In November, Dr. Francine McCarthy presented a talk on “Freshwater resources in the Great Lakes Region – yesterday, today, and tomorrow…” as part of the Environmental Sustainability Research Centre’s Transdisciplinary Seminar Series.
Now, you can access the invited paper on which her Sustainability talk was based.
Management of freshwater resources requires an understanding of the response of lakes to human impact. The long sedimentary records in lake archives hold the key to accurate forecasting. The remains of algae in “pollen” slides record two distinct phases of cultural eutrophication and siltation/turbidity resulting from soil erosion in sediments from two lakes in southern Ontario, Canada: 1) agricultural settlements by Iroquoian (Wendat/Huron) people around the middle of the last millennium and 2) widespread land-clearing by European colonists in the mid-nineteenth century, followed by industrial expansion and urbanization in the Great Lakes watershed to the present day. The half-cells of benthic desmids were particularly sensitive to turbidity associated with land clearing. In contrast, planktonic algae adapted to eutrophic waters thrived in response to increased agricultural runoff and human and animal waste during both intervals in cores from Lake Simcoe and in the well-documented varved sediments from Crawford Lake. These under-utilized microfossils can be useful proxies of human impact, particularly where mineralized microfossils are sparse due to dissolution.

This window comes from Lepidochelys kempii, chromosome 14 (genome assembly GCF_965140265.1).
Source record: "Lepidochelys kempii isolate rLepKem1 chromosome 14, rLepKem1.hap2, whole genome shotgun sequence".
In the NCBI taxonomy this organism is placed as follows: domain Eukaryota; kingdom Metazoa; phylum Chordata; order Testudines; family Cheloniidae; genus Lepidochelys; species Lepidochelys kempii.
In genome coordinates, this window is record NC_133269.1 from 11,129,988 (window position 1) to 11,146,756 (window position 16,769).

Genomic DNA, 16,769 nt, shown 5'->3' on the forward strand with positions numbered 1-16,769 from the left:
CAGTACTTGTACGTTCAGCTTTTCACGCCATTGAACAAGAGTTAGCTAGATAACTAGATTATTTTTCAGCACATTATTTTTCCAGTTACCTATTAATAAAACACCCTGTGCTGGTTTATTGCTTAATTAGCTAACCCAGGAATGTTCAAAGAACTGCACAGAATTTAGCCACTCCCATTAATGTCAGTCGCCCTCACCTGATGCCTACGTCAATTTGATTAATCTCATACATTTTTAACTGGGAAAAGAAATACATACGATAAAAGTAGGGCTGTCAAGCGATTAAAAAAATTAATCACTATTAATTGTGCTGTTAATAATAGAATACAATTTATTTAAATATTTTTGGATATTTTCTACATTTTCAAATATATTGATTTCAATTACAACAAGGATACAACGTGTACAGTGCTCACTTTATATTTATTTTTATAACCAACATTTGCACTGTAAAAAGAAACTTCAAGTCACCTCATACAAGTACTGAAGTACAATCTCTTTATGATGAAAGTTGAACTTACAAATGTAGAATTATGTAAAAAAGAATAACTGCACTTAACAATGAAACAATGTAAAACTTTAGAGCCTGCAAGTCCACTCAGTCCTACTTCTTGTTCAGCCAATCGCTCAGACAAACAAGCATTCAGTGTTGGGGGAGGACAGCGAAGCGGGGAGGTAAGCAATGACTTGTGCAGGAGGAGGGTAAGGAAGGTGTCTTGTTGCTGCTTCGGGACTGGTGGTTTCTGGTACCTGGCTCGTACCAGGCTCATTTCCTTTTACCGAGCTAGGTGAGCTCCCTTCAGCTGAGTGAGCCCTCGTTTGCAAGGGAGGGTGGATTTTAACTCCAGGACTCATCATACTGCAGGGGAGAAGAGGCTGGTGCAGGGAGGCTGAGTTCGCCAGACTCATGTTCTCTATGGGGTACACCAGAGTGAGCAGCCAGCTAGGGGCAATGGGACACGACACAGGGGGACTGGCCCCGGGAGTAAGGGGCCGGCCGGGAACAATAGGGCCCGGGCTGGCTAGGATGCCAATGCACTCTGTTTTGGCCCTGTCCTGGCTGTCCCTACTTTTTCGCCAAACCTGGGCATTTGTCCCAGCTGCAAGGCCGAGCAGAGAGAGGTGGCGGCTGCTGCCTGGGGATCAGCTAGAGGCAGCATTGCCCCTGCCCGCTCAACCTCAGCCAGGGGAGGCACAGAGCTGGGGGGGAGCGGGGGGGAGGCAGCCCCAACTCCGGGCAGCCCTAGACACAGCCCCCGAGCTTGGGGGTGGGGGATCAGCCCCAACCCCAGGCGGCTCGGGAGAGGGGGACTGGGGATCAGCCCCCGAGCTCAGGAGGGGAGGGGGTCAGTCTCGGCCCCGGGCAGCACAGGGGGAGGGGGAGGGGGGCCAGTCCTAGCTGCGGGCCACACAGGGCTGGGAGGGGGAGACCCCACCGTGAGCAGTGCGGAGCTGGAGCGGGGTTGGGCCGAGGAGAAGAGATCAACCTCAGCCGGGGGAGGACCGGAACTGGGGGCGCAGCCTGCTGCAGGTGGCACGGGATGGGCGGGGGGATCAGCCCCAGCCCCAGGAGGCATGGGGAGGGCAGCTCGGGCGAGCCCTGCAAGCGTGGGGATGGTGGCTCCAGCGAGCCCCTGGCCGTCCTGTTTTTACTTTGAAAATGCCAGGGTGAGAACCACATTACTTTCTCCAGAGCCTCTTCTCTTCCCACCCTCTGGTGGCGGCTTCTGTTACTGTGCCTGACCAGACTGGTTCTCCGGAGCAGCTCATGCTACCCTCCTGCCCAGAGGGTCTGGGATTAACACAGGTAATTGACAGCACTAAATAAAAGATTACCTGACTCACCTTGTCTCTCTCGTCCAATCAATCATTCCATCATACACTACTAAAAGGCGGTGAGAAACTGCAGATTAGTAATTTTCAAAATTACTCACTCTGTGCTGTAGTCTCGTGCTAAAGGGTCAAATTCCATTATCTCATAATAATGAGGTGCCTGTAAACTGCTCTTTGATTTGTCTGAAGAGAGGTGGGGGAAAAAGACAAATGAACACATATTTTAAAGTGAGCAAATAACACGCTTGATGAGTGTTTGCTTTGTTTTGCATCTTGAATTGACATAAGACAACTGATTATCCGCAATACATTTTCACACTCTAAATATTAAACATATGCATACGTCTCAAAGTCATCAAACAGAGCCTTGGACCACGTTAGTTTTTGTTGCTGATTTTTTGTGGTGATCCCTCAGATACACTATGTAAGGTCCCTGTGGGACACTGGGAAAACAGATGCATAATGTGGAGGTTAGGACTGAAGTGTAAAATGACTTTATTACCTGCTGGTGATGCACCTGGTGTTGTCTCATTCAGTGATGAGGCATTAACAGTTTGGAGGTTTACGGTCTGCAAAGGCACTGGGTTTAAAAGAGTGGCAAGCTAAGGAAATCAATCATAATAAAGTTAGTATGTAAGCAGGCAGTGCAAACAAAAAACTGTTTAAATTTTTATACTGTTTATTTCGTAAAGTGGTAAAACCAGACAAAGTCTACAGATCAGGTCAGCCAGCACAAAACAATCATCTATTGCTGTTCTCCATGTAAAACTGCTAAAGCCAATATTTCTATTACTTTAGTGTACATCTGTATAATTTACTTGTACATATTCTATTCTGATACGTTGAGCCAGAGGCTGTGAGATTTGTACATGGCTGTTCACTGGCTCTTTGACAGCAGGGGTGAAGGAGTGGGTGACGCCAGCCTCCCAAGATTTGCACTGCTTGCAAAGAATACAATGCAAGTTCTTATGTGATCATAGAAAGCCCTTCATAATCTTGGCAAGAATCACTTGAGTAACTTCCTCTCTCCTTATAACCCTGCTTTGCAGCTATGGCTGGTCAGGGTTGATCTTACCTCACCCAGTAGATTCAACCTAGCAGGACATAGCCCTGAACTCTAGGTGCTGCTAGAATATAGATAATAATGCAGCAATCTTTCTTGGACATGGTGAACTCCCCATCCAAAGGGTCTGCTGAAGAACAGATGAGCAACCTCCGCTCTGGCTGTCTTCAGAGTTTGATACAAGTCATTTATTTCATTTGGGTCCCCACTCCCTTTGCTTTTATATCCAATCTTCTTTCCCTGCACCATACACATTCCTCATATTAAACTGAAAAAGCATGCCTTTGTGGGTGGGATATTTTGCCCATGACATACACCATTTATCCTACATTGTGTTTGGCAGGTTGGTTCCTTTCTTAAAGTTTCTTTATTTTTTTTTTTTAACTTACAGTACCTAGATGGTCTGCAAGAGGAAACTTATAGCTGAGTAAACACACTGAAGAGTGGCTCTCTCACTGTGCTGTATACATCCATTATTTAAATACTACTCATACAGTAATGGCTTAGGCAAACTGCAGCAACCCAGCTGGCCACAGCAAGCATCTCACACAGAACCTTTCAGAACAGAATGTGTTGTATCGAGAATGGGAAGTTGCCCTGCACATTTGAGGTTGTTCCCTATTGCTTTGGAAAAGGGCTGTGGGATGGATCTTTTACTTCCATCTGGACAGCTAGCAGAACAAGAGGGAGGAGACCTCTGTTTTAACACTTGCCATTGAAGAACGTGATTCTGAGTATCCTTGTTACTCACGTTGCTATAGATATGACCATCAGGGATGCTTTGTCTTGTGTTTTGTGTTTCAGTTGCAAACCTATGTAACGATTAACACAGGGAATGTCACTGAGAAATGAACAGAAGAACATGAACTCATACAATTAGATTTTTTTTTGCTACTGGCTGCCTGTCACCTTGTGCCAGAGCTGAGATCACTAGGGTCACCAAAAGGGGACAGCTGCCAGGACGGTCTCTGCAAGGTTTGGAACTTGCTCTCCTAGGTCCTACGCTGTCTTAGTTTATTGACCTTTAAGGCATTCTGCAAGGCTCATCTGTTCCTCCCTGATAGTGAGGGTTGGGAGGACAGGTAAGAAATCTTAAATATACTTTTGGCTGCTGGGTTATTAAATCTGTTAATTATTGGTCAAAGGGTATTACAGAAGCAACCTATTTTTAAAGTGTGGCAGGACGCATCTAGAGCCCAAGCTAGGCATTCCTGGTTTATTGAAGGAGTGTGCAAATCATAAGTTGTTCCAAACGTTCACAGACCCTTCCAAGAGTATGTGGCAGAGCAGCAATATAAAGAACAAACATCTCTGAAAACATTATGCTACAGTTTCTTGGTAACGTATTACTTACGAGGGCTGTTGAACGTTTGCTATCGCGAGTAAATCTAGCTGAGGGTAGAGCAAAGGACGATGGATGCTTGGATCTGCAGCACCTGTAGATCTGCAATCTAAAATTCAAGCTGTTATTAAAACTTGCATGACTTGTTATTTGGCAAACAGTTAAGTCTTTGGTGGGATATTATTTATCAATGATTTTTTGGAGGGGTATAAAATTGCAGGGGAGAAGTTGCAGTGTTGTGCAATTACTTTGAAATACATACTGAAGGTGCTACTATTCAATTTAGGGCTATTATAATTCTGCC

Access the paper here